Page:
Reviews of trade paperbacks of comic books (mostly Marvel), along with a few other semi-relevant comments / reviews.

31 July 2009

Usagi Yojimbo, v. 23: Bridge of Tears

Collects: Usagi Yojimbo (v. 3) #94-102 (2006-7)

Released: July 2009 (Dark Horse)

Format: 248 pages / black and white / $17.95 / ISBN: 9781595822987

What is this?: The rabbit ronin fights ninjas and gangsters, but he’s completely out of his depth with a waitress

The culprit: Stan Sakai

Stan Sakai’s Usagi Yojimbo is one of the most consistent series out there. Month in and month out, Sakai delivers issues that are excellent reads. The collections are no exception, and Usagi Yojimbo, v. 23: Bridge of Tears is just the latest example.

In Bridge of Tears, Usagi deals with assassins and gangsters — the usual stuff, really; if Usagi is to be believed, feudal Japan was filled with ninjas, swordsmen, and gangsters. (And anthropomorphic animals; but I digress.) But a waitress who just wants to blow town and hit the road is Usagi’s greatest challenge, one he’s completely unprepared to deal with.

Usagi Yojimbo, v. 23: Bridge of Tears coverThe book begins with Usagi foiling the assassination of a merchant; this is standard stuff for the rabbit ronin, who runs into trouble and people needing armed help wherever he goes. But this makes him a target for the League of Assassins. Sakai draws others into the story: the reluctant assassin Shizukiri and his prostitute lover, the waitress Mayumi who desires only to run away from her gangster-corrupted town. Sakai spends eight of the nine issues in Bridge of Tears moving them toward a climax that is far more moving than it has any right to be, given that two of the characters were created only in this volume.

Sakai also advances the subplots of other characters: Chizu, former leader of the Neko ninja on the run from her clan, and the demon Jei, being chased down by bounty hunters Ren and Stray Dog. The latter involves a dramatic battle in which it seems at any moment that Sakai might kill or maim one of his long-running characters; the former allows Sakai to give a frightening look at one way the Jei storyline might play out as well as weakening Usagi for the climax of Bridge of Tears. (Usagi is such a great swordsman even Sakai realizes it’s hard to believe Usagi will fall in a swordfight if he’s at full strength.) Though these two stories are not part of the main plot, none of the book is wasted — each story, each revelation contributes to building Bridge of Tears or in whetting the appetite for the next volume. Which I want. Now.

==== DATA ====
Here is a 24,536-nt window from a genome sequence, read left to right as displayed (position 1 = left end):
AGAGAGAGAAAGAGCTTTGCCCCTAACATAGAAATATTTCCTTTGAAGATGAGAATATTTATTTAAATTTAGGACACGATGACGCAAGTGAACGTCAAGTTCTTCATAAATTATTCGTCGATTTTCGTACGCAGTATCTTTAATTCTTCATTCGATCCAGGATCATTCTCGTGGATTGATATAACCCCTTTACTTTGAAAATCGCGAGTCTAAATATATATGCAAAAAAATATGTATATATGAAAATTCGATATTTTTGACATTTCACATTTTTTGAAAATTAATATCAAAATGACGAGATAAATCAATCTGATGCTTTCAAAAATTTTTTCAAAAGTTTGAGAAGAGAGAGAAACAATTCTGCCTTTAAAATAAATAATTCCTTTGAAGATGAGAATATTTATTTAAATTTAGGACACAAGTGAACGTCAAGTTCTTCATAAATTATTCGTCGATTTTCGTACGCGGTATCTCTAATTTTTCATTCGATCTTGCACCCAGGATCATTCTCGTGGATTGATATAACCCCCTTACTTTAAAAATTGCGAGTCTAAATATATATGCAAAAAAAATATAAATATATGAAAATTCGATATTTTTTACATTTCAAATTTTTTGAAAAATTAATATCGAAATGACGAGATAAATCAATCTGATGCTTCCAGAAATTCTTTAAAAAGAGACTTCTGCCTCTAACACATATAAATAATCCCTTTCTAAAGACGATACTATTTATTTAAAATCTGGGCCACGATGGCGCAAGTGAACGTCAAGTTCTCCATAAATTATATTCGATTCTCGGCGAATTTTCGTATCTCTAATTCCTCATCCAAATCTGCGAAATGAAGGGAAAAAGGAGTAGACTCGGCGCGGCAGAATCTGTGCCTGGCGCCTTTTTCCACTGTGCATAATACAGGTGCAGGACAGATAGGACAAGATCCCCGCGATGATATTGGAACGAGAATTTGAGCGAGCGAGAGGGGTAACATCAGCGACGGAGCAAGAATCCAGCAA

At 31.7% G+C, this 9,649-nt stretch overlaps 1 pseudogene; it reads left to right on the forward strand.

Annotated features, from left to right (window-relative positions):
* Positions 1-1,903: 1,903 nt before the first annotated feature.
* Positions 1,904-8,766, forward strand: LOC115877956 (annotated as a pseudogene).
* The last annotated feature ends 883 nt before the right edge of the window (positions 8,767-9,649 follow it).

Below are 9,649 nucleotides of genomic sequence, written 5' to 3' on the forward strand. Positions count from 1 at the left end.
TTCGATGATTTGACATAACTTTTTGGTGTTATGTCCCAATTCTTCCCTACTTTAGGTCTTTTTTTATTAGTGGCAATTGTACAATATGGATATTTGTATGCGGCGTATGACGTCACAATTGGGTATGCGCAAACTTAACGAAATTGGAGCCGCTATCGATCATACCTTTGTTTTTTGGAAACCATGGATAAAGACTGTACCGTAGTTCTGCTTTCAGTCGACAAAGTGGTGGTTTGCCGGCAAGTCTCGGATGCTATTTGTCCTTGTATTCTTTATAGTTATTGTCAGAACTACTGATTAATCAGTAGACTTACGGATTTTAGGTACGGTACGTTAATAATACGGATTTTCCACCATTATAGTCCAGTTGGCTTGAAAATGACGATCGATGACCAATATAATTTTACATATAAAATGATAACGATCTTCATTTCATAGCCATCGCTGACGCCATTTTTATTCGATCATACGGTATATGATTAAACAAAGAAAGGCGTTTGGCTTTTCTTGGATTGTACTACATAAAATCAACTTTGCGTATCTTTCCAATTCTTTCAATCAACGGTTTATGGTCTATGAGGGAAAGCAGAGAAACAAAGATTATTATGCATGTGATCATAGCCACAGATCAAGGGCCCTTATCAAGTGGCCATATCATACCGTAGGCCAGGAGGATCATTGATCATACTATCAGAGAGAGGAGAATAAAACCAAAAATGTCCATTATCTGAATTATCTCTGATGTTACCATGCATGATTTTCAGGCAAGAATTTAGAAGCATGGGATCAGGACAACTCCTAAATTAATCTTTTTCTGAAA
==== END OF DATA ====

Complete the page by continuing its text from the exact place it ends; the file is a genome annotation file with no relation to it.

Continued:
The only complaint I have about Bridge of Tears is that the covers are not placed before the story they illustrate, being instead grouped at the end of the volume. As good as the cover for the “Fever Dream” story — a demonically possessed Usagi in front of a long line of corpses, with the speech balloons with their last breaths filling the cover — is, it would have had an even greater impact if it had been placed with the story. Still, I suppose I should be glad they’re included.

The end of the volume is a “roast” of Stan Sakai, celebrating 100 issues of Usagi Yojimbo at Dark Horse. Although there is the occasional chuckle, it isn’t a roast, as it doesn’t make much fun of Sakai or his most famous creation, and for the most part it isn’t that funny. Sakai’s own stories in the feature and the short Sergio Aragones reminiscence of things he’s eaten with Sakai are pretty good, though.

As always, you should be reading Usagi Yojimbo. Buy this book and pre-order the next, whenever it might come out.

Rating: Rabbit symbol Rabbit symbol Rabbit symbol Rabbit symbol half rabbit symbol (4.5 of 5)

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